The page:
Bahraini authorities are targeting Shia clerics in a systematic campaign of harassment that violates their rights to freedom of assembly and speech, and to religious freedom, Human Rights Watch said today.
On August 18, 2016, a Bahraini court convicted Sheikh Ali Humaidan of “illegal gathering” and sentenced him to one year in prison for his involvement in peaceful gatherings in the village of Diraz outside the home of the spiritual leader of an opposition group, who was arbitrarily stripped of his citizenship in June. Human Rights Watch has spoken to four Shia clerics who said that authorities have charged them with illegal gathering over their involvement in the protest and another three who said they were questioned.
“Now that the Bahraini authorities have begun to run out of human rights defenders and political activists to jail, silence, or exile, they are moving on to the Shia community’s religious leaders,” said Joe Stork, deputy Middle East director at Human Rights Watch. “Bahrain appears to be willfully and recklessly fanning the flames of sectarianism, while simultaneously taking moderate voices out of play.”
Media reports indicate that at least eight others are facing charges that violate their rights. Credible local sources have told Human Rights Watch that the Bahraini authorities have questioned or brought charges against at least 56 Shia clerics since June, but Human Rights Watch has not been able to verify these claims.
In a Bahrain News Agency statement on June 20, the Interior Ministry said it was revoking the citizenship of Sheikh Isa Qasim, who is considered the spiritual leader of the country’s main opposition group, Al Wifaq. The revocation of his citizenship followed the authorities’ June 14 decision to dissolve Al Wifaq.
In May, the Bahrain First High Court of Appeal affirmed the conviction of Al Wifaq’s secretary general, Sheikh Ali Salman, and increased his sentence from four years to nine, despite an unfair trial and charges that clearly violated his right to free expression.
The authorities accused Sheikh Qasim of “creating an extremist sectarian environment” and said he had “encouraged sectarianism and violence.” The decision to strip him of his citizenship led to ongoing protests outside his home.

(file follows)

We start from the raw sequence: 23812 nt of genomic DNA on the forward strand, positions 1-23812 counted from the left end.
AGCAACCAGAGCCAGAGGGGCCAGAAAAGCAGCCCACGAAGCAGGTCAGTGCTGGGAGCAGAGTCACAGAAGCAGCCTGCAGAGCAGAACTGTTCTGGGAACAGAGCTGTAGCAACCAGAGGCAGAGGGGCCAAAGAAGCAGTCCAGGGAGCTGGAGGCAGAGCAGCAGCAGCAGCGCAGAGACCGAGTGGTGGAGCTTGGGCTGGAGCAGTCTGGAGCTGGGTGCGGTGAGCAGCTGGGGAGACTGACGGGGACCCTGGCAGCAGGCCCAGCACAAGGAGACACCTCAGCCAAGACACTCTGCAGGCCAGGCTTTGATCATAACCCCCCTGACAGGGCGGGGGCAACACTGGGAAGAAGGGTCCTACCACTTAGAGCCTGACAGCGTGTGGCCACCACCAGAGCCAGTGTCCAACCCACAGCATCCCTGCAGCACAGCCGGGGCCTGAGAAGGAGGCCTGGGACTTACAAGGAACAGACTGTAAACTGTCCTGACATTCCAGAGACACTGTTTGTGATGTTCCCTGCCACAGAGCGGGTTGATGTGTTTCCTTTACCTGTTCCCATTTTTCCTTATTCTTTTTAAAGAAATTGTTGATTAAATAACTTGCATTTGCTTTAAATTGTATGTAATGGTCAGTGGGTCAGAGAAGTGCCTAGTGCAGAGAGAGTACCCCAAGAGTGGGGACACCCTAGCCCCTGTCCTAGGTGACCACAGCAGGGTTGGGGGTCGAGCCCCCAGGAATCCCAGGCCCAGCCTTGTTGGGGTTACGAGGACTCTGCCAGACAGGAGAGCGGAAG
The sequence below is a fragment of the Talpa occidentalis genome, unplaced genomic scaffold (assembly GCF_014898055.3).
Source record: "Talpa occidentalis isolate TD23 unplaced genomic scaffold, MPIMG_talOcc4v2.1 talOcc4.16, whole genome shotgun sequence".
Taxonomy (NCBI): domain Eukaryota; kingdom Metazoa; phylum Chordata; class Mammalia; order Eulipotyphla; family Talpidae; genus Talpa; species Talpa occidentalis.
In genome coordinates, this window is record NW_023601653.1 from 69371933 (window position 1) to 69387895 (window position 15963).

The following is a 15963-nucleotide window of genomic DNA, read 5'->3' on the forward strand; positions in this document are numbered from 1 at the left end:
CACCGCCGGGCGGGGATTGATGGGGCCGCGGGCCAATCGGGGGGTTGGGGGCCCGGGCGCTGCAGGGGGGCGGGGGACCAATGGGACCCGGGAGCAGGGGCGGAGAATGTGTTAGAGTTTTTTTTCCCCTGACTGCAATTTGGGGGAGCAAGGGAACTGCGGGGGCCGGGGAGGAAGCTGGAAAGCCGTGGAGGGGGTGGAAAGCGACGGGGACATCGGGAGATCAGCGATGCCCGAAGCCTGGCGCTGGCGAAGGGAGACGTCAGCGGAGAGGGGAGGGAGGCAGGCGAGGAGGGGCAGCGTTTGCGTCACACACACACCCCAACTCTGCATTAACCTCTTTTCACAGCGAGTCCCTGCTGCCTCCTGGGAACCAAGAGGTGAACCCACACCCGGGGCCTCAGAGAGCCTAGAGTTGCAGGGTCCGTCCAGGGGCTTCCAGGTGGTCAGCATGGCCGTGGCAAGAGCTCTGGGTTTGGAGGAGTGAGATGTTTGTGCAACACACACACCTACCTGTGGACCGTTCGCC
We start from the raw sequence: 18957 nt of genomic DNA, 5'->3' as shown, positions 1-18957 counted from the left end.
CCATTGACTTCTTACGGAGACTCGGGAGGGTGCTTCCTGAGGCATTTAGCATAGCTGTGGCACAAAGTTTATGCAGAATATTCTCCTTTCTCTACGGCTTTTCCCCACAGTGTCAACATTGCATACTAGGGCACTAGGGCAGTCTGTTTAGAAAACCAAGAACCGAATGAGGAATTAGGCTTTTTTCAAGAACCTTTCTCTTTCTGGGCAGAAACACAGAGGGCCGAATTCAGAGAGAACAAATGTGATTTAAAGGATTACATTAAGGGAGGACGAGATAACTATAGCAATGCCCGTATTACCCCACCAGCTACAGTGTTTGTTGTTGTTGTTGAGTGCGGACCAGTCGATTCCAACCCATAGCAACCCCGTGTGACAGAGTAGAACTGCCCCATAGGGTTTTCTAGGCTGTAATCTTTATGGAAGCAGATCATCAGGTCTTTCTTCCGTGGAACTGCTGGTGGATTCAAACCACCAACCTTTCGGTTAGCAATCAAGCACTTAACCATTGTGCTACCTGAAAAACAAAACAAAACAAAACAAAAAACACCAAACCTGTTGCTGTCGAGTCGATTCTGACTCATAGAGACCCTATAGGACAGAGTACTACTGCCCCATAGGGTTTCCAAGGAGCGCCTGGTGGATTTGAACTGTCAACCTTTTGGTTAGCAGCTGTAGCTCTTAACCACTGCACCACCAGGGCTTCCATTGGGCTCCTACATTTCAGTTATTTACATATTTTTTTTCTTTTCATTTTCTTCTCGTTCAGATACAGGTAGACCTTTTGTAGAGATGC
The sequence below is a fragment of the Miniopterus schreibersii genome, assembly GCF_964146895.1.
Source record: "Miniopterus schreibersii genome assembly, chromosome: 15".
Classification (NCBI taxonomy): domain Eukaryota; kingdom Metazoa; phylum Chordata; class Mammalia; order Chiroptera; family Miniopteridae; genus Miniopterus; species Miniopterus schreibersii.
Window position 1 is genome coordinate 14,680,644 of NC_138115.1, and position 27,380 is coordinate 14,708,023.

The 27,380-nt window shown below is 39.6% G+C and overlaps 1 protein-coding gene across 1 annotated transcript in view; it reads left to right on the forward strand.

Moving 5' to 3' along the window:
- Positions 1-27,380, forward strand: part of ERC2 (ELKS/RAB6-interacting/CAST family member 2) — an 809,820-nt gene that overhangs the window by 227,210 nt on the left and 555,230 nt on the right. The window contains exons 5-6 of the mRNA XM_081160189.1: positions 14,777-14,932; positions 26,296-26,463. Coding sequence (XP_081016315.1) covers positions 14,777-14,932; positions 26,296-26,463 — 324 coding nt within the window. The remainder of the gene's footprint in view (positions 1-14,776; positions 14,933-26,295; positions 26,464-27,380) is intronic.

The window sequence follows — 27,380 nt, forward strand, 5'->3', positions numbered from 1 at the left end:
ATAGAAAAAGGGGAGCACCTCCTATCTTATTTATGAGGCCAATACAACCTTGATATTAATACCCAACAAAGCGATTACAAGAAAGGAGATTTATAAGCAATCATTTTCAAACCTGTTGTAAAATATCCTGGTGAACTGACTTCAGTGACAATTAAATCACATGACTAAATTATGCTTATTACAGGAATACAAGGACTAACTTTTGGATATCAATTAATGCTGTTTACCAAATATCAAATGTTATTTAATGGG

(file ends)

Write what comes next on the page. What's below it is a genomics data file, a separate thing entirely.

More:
One of the most high-profile Shia clerics charged with illegal gathering, Sheikh Maytham al-Salman, said that authorities summoned him to Hamad police station on August 14 for questioning. Police officers denied his four requests for legal representation, saying they did not have orders to allow a lawyer to be present. He said the police insisted that he remove his clerical turban and robes, refused his request to shower and change his clothes, and kept him in interview rooms for 26 hours without sleep. He said he believed the insistence that he remove his religious attire was intended to “insult and intimidate a Shia cleric.” Authorities released him without bail on August 15 and have yet to set a date for trial.
Sheikh Hamza al-Dairi, and two other clerics who requested anonymity also said they were facing charges of illegal gathering. Local media reports indicate that Sheikh Mohamed Sanqoor, Sheikh Muneer al-Matooq, Sheikh Mohammed Jawad Al Shehabi, Sheikh Yassin al-Mosawi, Sheikh Aziz al-Khadran, Sheikh Isa al-Moamen, Sheikh Hani Ali Ahmed Baseera, and Sheikh Imad al-Shoala are all facing charges of illegal gathering or “inciting hatred” of the government.
On August 16, a group of UN human rights experts criticized “numerous charges” brought against Shia clerics and called on the Bahraini authorities to end what it called its “systematic harassment of its Shia population.” The experts represent the UN independent fact-finding and monitoring mechanisms (known as Special Procedures) on rights including freedom of expression, freedom of assembly, freedom of religion and belief, protection from arbitrary detention, and the rights of human rights defenders.
In February, authorities deported Sheikh Mohammed Hasan Ali Husain, who is among a group of more than 200 Bahrainis stripped of their citizenship since 2012. In April 2014, the then United Nations special rapporteur on freedom of religion or belief said the decision to deport another Shia cleric, Hussain Mirza Abdelbaqi Najati, “may amount to intimidating and thus discriminating against the entire Shi’a Muslim community in the country because of its religious beliefs.”
The International Covenant on Civil and Political Rights, which Bahrain has ratified, protects individuals’ rights to peaceful assembly (article 21), freedom of religion (article 18), and freedom of expression (article 21).
“These prosecutions and interrogations of clerics are the latest stage of a systematic campaign to nullify dissent and protest in Bahrain,” Stork said. “But to target the Shia community’s religious leaders at a time when the region is facing sectarian violence is a dangerous and irresponsible tactic that Bahrain’s US and UK allies in particular should forcefully condemn.”